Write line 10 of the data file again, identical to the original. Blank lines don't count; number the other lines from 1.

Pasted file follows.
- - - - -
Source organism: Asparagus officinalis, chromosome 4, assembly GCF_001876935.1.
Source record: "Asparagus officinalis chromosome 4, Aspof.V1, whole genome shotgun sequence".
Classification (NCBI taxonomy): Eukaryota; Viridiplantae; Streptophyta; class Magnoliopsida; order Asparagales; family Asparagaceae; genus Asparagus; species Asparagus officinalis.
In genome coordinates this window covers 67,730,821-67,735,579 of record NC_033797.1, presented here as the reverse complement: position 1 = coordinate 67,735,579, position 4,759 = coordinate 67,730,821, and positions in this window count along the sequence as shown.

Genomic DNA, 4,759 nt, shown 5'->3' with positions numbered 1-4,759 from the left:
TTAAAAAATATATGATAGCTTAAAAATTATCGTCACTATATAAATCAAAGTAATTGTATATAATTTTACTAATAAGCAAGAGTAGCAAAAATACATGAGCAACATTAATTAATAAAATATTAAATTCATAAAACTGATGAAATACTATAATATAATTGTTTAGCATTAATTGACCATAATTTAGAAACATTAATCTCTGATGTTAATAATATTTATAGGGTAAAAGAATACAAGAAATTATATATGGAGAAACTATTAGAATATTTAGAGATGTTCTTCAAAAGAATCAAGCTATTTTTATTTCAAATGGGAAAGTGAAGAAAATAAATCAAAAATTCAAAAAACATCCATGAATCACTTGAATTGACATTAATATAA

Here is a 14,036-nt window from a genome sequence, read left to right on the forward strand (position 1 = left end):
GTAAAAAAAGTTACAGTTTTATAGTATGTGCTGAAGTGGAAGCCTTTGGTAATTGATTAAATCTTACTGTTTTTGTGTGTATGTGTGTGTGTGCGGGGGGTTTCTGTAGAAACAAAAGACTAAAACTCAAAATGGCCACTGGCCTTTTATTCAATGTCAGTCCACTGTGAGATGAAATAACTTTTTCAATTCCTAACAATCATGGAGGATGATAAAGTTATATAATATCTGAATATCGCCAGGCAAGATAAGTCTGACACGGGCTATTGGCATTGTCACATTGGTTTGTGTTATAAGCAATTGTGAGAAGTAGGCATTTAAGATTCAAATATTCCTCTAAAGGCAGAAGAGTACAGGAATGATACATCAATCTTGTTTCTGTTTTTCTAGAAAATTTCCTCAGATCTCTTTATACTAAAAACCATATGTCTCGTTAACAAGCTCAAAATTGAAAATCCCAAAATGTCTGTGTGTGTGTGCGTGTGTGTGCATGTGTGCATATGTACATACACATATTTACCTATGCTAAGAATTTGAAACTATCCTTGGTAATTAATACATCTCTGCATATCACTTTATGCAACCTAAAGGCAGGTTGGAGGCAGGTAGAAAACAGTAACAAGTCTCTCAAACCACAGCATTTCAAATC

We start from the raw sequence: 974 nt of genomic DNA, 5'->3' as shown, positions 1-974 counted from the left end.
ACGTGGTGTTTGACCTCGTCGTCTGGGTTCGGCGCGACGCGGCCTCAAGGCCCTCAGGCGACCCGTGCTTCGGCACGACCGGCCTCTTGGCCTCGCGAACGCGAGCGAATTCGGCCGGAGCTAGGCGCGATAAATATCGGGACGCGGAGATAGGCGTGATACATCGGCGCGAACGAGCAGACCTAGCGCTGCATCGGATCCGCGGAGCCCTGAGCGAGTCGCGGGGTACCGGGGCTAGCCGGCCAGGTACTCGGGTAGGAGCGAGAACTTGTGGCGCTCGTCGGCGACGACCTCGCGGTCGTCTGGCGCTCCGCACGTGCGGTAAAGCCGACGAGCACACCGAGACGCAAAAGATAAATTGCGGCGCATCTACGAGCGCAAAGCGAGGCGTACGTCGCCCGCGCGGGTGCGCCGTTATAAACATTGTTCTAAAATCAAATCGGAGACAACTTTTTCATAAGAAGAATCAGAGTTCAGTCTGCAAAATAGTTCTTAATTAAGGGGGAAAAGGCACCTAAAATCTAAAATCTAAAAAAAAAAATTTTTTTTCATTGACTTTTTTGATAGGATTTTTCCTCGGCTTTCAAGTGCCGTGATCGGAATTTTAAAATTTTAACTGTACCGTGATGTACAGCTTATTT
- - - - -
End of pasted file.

ACGTGGTGTTTGACCTCGTCGTCTGGGTTCGGCGCGACGCGGCCTCAAGGCCCTCAGGCGACCCGTGCTTCGGCACGACCGGCCTCTTGGCCTCGCGAACGCGAGCGAATTCGGCCGGAGCTAGGCGCGATAAATATCGGGACGCGGAGATAGGCGTGATACATCGGCGCGAACGAGCAGACCTAGCGCTGCATCGGATCCGCGGAGCCCTGAGCGAGTCGCGGGGTACCGGGGCTAGCCGGCCAGGTACTCGGGTAGGAGCGAGAACTTGTGGCGCTCGTCGGCGACGACCTCGCGGTCGTCTGGCGCTCCGCACGTGCGGTAAAGCCGACGAGCACACCGAGACGCAAAAGATAAATTGCGGCGCATCTACGAGCGCAAAGCGAGGCGTACGTCGCCCGCGCGGGTGCGCCGTTATAAACATTGTTCTAAAATCAAATCGGAGACAACTTTTTCATAAGAAGAATCAGAGTTCAGTCTGCAAAATAGTTCTTAATTAAGGGGGAAAAGGCACCTAAAATCTAAAATCTAAAAAAAAAAATTTTTTTTCATTGACTTTTTTGATAGGATTTTTCCTCGGCTTTCAAGTGCCGTGATCGGAATTTTAAAATTTTAACTGTACCGTGATGTACAGCTTATTT